News and Tribune


November 16, 2013

Plan commission tables Borden plan

Draft of plan calls for TIF district, ‘riverfront’ development district

BORDEN — After working for eight months to develop a blueprint for the future, Borden officials will need to wait just a bit longer before their plans are finalized.

The Clark County Plan Commission tabled adopting a draft of a new comprehensive plan for the town of Borden on Wednesday, but the hang-ups appear to be minor.

Borden received a grant through the Indiana Office of Community and Rural Affairs earlier this year to develop the plan, which will open the door for the town to apply for more grants, said Town Council President Rudy Cook.

But the proposal is much more than just a tool for obtaining grants.

The plan, which was developed by a steering committee consisting of members of the town council, the Borden Community Development Committee, the Borden Park Board, members of the business community and a consultant team led by Taylor Siefker Williams Design Group, calls for the town to work toward several goals and objectives. It took about eight months, three steering committee meetings, two public workshops and a public comment session at the town council to develop the plan, said Amy Williams, principal with Taylor Siefker Williams.

“I like the fact that it got people in the town and in our community thinking about the future instead of just letting things happen,” Cook said. “Sometimes things that happen aren’t what you’d expect or necessarily what you want. But it actually got people excited about the future, identifying things that we’d like to have.”

The goals listed in the plan include building Borden as an agricultural tourism destination, reinforcing Borden’s rural character and identity, promoting economic development, providing entertainment and activities, improving quality of life for residents and providing a communication network that unites the region, according to the plan.

But some elements of the plan were cause for concern among plan commission members. One action step within the plan calls for the town to “revise the zoning and subdivision control ordinances to be consistent with the comprehensive plan.”

“The Clark County zoning ordinance and the Clark County subdivision control ordinance should be updated to reflect the policies and recommendations set for in this plan for Borden,” the plan states.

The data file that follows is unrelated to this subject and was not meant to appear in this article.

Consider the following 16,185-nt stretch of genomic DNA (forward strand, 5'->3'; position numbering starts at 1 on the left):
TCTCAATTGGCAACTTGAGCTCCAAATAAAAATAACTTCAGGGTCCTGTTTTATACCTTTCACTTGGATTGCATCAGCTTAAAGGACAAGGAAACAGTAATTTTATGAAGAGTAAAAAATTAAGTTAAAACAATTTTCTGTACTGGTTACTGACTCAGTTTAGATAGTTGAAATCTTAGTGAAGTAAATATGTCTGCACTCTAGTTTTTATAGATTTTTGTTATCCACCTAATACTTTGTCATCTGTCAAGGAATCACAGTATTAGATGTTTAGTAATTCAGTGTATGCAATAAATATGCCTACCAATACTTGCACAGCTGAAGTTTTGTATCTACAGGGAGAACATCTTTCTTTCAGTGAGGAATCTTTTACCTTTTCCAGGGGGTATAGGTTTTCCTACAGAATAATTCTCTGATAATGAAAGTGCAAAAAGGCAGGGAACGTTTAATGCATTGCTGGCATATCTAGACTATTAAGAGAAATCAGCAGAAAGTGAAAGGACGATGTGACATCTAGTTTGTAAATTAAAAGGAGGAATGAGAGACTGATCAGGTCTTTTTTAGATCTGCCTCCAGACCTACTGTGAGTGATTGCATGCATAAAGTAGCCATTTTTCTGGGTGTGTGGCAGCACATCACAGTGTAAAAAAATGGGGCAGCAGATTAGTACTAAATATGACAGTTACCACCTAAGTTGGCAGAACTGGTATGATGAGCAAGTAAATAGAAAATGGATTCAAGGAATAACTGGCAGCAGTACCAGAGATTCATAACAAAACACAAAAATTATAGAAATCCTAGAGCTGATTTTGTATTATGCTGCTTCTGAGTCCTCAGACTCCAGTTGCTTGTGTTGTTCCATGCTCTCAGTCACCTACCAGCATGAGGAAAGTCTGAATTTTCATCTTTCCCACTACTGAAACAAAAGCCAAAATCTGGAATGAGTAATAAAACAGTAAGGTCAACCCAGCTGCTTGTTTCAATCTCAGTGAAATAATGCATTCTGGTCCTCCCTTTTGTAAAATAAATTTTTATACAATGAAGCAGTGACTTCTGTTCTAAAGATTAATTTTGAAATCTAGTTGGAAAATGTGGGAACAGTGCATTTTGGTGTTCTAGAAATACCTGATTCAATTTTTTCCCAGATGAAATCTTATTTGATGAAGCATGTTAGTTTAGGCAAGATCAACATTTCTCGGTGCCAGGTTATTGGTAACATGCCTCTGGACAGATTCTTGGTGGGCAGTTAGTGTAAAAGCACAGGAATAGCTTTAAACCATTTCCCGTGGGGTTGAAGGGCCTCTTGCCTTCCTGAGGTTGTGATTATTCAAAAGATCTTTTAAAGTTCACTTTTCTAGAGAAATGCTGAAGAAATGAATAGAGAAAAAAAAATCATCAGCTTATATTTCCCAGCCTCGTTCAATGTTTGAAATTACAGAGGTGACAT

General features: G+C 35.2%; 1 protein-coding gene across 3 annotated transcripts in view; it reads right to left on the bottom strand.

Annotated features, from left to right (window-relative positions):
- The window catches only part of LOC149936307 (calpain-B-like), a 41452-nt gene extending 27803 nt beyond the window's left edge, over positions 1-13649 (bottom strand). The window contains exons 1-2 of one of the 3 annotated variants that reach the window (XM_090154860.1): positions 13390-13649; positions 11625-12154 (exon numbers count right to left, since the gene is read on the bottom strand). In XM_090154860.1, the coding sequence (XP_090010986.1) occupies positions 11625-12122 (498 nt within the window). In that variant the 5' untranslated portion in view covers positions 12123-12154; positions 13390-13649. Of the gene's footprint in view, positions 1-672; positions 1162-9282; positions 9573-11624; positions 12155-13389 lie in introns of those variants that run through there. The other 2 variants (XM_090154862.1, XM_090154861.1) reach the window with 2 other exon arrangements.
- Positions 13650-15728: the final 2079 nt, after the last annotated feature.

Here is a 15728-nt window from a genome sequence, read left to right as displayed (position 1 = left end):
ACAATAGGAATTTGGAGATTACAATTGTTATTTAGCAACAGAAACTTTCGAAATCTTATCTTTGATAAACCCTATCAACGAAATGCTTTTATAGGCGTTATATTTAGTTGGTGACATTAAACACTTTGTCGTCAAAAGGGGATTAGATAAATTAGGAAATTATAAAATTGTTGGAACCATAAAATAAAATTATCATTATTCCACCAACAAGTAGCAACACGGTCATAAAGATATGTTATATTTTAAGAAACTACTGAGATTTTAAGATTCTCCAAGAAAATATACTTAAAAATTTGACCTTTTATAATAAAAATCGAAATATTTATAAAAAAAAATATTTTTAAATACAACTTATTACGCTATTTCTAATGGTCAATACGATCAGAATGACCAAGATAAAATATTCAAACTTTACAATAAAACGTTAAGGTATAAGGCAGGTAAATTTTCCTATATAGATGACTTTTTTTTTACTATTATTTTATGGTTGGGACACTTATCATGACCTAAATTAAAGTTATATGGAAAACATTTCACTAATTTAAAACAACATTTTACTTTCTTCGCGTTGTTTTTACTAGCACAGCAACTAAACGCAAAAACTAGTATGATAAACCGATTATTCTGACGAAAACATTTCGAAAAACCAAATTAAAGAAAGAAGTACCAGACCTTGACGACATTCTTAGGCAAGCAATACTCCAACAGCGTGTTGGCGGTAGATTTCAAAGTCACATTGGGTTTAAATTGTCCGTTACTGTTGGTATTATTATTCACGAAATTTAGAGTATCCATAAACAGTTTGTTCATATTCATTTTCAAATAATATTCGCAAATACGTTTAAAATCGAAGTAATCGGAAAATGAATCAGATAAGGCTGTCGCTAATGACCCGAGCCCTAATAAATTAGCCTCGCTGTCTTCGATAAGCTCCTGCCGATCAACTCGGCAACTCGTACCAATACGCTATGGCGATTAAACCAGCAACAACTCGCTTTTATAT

That was a major hitch for David Blankenbeker, county surveyor and a member of the plan commission.

“We wanted to make sure that the burden on the county and the county’s staff to enforce regulations in Borden wasn’t increased due to the passage of that comprehensive plan,” Blankenbeker explained. “In other words, we have ordinances that we have to enforce throughout the county, and we’d like those to be uniform.”

There are also clauses within the plan governing lot sizes and prime farmland that will need to be revisited, Blankenbeker said, but the overall plan has plenty for Borden residents to smile about.

“I think the concept is good, the ideas are good,” Blankenbeker said. “I just wanted to make sure that everything is thought through before we pass something without making the changes and the tweaks that make it right for the county as well as Borden.”

Cook is fine with the commission’s decision to delay the adoption of the comprehensive plan, he said.

“ I’m glad that they wanted to know more about certain areas,” Cook said. “I think overall, they were happy with the plan. I think overall they understood why we’re doing what we were doing.”

The commission has a workshop scheduled for Dec. 4 at 4:30 p.m. to discuss a revision to the plan. The next scheduled regular meeting of the plan commission is Jan. 8, which is the day after Borden’s regular council meeting.

Cook said the town council may schedule a special meeting to adopt the plan after the plan commission adopts it.

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